Kostagiolas P.A.,Ionian University |
Kostagiolas P.A.,Hellenic Open University |
Aggelopoulou V.A.,Hellenic Open University |
Aggelopoulou V.A.,General Hospital of Athens |
Niakas D.,Hellenic Open University
Health Information and Libraries Journal | Year: 2011
Background: Hospital pharmacists need access to high-quality information in order to constantly update their knowledge and improve their skills. In their modern role, they are expected to address three types of challenges: scientific, organizational and administrative, thus having an increased need for adequate information and library services. Objectives: This study investigates the information-seeking behaviour of public hospital pharmacists providing evidence from Greece that could be used to encourage the development of effective information hospital services and study the links between the information seeking behaviour of hospital pharmacists and their modern scientific and professional role. Method: An empirical research was conducted between January and February 2010 with the development and distribution of a structured questionnaire. The questionnaire was filled in and returned by 88 public hospital pharmacists from a total of 286 working in all Greek public hospitals, providing a response rate of 31%. Results: The hospital pharmacists in Greece are in search of scientific information and, more particularly, pharmaceutical information (e.g., drug indications, storage, dosage and prices). The Internet and the National Organization of Medicines are their main information sources, while the lack of time and organized information are the main obstacles they have to face when seeking information. Conclusions: The modern professional role of hospital pharmacists as invaluable contributors to efficient and safer healthcare services may be further supported through the development of specialized libraries and information services within Greek public hospitals. © 2011 The authors. Health Information and Libraries Journal © 2011 Health Libraries Group.
Spragg R.G.,University of California at San Diego |
Spragg R.G.,Veterans Affairs Medical Center 151C |
Taut F.J.H.,Nycomed GmbH |
Lewis J.F.,University of Western Ontario |
And 6 more authors.
American Journal of Respiratory and Critical Care Medicine | Year: 2011
Rationale: Patients with acute lung injury have impaired function of the lung surfactant system. Prior clinical trials have shown that treatment with exogenous recombinant surfactant protein C (rSP-C)-based surfactant results in improvement in blood oxygenation and have suggested that treatment of patients with severe direct lung injury may decrease mortality. Objectives: Determine the clinical benefit of administering an rSP-C-based synthetic surfactant to patients with severe direct lung injury due to pneumonia or aspiration. Methods:Aprospective randomized blinded study was performed at 161 centers in 22 countries. Patients were randomly allocated to receive usual care plus up to eight doses of rSP-C surfactant administered over 96 hours (n 5 419) or only usual care (n 5 424). Measurements and Main Results: Mortality to28 days after treatment, the requirement for mechanical ventilation, and the number of nonpulmonary organ failure-free days were not different between studygroups.Incontrasttoprior studies,there wasnoimprovement in oxygenation in patients receiving surfactant compared with the usual care group. Investigation of the possible reasons underlying the lack of efficacy suggested a partial inactivation of rSP-C surfactant caused by a step of the resuspension process that was introduced with this study. Conclusions: In this study, rSP-C-based surfactant was of no clinical benefit to patients with severe direct lung injury. The unexpected lack of improvement in oxygenation, coupled with the results of in vitrotests, suggest that the administered suspension may have had insufficient surface activity to achieve clinical benefit. Clinical trial registered with www.clinicaltrials.gov (NCT00074906).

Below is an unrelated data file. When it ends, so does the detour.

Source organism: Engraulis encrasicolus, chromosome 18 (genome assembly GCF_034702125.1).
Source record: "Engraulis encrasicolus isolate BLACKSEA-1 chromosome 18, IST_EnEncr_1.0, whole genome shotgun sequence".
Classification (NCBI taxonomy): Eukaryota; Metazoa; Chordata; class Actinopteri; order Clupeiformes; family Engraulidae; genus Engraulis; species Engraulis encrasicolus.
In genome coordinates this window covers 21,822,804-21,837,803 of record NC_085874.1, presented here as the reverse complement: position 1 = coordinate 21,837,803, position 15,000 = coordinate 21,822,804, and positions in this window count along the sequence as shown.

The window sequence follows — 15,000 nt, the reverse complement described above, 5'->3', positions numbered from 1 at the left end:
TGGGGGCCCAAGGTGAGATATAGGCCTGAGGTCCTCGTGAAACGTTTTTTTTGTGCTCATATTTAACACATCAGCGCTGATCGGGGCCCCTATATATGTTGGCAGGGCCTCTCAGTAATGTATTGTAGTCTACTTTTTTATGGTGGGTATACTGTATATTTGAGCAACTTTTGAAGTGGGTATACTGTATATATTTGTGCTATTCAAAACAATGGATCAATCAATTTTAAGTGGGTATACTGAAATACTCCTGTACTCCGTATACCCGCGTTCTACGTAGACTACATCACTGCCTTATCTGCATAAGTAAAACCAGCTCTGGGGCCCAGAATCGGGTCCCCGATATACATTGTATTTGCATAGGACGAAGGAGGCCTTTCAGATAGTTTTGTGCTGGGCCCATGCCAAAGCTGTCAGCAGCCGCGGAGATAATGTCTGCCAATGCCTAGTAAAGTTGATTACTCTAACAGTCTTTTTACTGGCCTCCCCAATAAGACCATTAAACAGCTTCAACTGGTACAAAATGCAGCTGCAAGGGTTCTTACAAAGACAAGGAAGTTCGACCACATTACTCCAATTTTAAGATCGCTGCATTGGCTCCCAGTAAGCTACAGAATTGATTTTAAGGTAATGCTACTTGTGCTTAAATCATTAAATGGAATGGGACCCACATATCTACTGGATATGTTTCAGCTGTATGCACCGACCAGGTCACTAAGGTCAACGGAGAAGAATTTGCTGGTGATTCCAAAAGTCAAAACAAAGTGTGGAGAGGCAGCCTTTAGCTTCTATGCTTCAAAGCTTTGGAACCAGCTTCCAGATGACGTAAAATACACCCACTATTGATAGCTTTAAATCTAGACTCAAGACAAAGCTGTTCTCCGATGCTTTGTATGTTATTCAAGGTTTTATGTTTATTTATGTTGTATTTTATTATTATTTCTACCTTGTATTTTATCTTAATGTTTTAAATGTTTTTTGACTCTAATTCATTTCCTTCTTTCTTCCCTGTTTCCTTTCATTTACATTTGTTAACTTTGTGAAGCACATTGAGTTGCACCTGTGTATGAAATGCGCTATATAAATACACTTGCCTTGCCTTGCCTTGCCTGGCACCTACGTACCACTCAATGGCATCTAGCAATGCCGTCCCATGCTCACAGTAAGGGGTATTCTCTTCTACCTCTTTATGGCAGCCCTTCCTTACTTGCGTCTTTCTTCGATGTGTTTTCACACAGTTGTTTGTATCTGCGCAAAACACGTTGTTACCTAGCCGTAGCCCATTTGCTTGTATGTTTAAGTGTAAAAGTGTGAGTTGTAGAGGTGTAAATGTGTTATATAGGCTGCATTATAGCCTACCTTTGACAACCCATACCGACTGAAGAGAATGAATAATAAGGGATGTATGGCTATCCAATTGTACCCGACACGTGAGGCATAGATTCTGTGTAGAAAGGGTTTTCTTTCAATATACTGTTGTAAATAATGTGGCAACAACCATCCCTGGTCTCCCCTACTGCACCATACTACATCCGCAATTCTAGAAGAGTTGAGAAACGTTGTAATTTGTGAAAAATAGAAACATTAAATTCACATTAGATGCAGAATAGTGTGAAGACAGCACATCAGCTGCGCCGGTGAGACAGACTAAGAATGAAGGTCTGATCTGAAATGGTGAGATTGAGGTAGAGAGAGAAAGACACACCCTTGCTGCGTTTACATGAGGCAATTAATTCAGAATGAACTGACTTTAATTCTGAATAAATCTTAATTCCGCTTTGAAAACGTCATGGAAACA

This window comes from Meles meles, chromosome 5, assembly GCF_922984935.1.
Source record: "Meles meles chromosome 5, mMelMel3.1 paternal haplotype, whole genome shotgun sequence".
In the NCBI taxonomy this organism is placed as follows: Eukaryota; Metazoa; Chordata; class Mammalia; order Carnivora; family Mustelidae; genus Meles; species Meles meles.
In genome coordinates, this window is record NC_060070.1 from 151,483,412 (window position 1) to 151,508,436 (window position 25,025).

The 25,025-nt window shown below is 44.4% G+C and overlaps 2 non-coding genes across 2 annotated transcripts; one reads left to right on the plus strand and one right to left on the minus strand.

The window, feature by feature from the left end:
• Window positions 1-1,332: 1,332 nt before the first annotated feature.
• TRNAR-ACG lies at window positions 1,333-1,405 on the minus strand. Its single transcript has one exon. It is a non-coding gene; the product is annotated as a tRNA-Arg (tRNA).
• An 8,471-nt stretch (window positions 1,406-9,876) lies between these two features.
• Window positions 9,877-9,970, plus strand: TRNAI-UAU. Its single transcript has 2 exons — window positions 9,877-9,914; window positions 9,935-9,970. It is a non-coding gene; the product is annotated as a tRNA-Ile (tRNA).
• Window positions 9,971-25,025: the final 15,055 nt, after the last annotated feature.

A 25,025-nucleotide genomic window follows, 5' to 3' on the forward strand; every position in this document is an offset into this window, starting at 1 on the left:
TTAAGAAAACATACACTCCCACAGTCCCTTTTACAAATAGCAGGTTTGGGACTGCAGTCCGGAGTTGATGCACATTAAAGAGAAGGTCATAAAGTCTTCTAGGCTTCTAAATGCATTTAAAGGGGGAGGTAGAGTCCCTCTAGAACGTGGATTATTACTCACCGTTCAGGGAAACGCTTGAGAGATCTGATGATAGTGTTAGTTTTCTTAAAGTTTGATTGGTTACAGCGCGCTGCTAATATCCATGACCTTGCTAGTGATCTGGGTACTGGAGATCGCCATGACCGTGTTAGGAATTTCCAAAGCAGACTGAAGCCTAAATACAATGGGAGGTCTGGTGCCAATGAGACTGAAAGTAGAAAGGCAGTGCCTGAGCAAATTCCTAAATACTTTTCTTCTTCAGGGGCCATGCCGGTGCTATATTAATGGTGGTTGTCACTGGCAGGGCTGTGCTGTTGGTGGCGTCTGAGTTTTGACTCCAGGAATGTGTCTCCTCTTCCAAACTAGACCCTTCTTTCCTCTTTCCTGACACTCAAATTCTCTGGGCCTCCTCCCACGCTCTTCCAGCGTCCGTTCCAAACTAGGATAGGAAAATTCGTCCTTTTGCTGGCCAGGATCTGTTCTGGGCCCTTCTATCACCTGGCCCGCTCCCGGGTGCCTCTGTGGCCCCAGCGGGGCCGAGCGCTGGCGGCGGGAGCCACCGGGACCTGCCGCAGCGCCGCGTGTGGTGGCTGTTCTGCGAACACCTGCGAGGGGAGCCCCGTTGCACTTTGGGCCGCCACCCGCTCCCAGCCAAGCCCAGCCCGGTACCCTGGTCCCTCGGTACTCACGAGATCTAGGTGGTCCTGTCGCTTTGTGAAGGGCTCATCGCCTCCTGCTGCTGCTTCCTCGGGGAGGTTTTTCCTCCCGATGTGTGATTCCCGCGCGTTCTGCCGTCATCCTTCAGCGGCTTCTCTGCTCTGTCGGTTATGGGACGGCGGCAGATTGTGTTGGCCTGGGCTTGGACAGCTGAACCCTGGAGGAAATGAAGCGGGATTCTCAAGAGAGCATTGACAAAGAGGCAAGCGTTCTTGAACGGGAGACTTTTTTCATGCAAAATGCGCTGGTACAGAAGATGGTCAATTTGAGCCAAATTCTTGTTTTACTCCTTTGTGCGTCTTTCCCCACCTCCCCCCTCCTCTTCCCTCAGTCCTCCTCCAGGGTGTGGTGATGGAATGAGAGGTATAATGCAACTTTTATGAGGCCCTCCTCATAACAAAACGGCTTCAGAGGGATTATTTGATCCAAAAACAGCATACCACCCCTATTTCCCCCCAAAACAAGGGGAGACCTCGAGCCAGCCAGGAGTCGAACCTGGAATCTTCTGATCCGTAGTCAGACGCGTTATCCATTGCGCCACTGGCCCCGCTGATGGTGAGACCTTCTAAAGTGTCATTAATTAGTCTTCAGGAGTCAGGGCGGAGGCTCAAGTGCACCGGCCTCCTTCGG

Wang E.,U.S. National Institutes of Health |
Zhao Y.,U.S. National Institutes of Health |
Monaco A.,U.S. National Institutes of Health |
Uccellini L.,U.S. National Institutes of Health |
And 5 more authors.
PLoS ONE | Year: 2012
Purpose: IFNa was the first cytokine to demonstrate anti-tumor activity in advanced melanoma. Despite the ability of high-dose IFNa reducing relapse and mortality by up to 33%, large majority of patients experience side effects and toxicity which outweigh the benefits. The current study attempts to identify genetic markers likely to be associated with benefit from IFN-a2b treatment and predictive for survival. Experimental design: We tested the association of variants in FOXP3 microsatellites, CTLA4 SNPs and HLA genotype in 284 melanoma patients and their association with prognosis and survival of melanoma patients who received IFNa adjuvant therapy. Results: Univariate survival analysis suggested that patients bearing either the DRB1*15 or HLA-Cw7 allele suffered worse OS while patients bearing either HLA-Cw6 or HLA-B44 enjoyed better OS. DRB1*15 positive patients suffered also worse RFS and conversely HLA-Cw6 positive patients had better RFS. Multivariate analysis revealed that a five-marker genotyping signature was prognostic of OS independent of disease stage. In the multivariate Cox regression model, HLA-B38 (p = 0.021), HLA-C15 (p = 0.025), HLA-C3 (p = 0.014), DRB1*15 (p = 0.005) and CT60*G/G (0.081) were significantly associated with OS with risk ratio of 0.097 (95% CI, 0.013-0.709), 0.387 (95% CI, 0.169-0.889), 0.449 (95% CI, 0.237-0.851), 1.948 (95% CI, 1.221-3.109) and 1.484 (95% IC, 0.953-2.312) respectively. Conclusion: These results suggest that gene polymorphisms relevant to a biological occurrence are more likely to be informative when studied in concert to address potential redundant or conflicting functions that may limit each gene individual contribution. The five markers identified here exemplify this concept though prospective validation in independent cohorts is needed.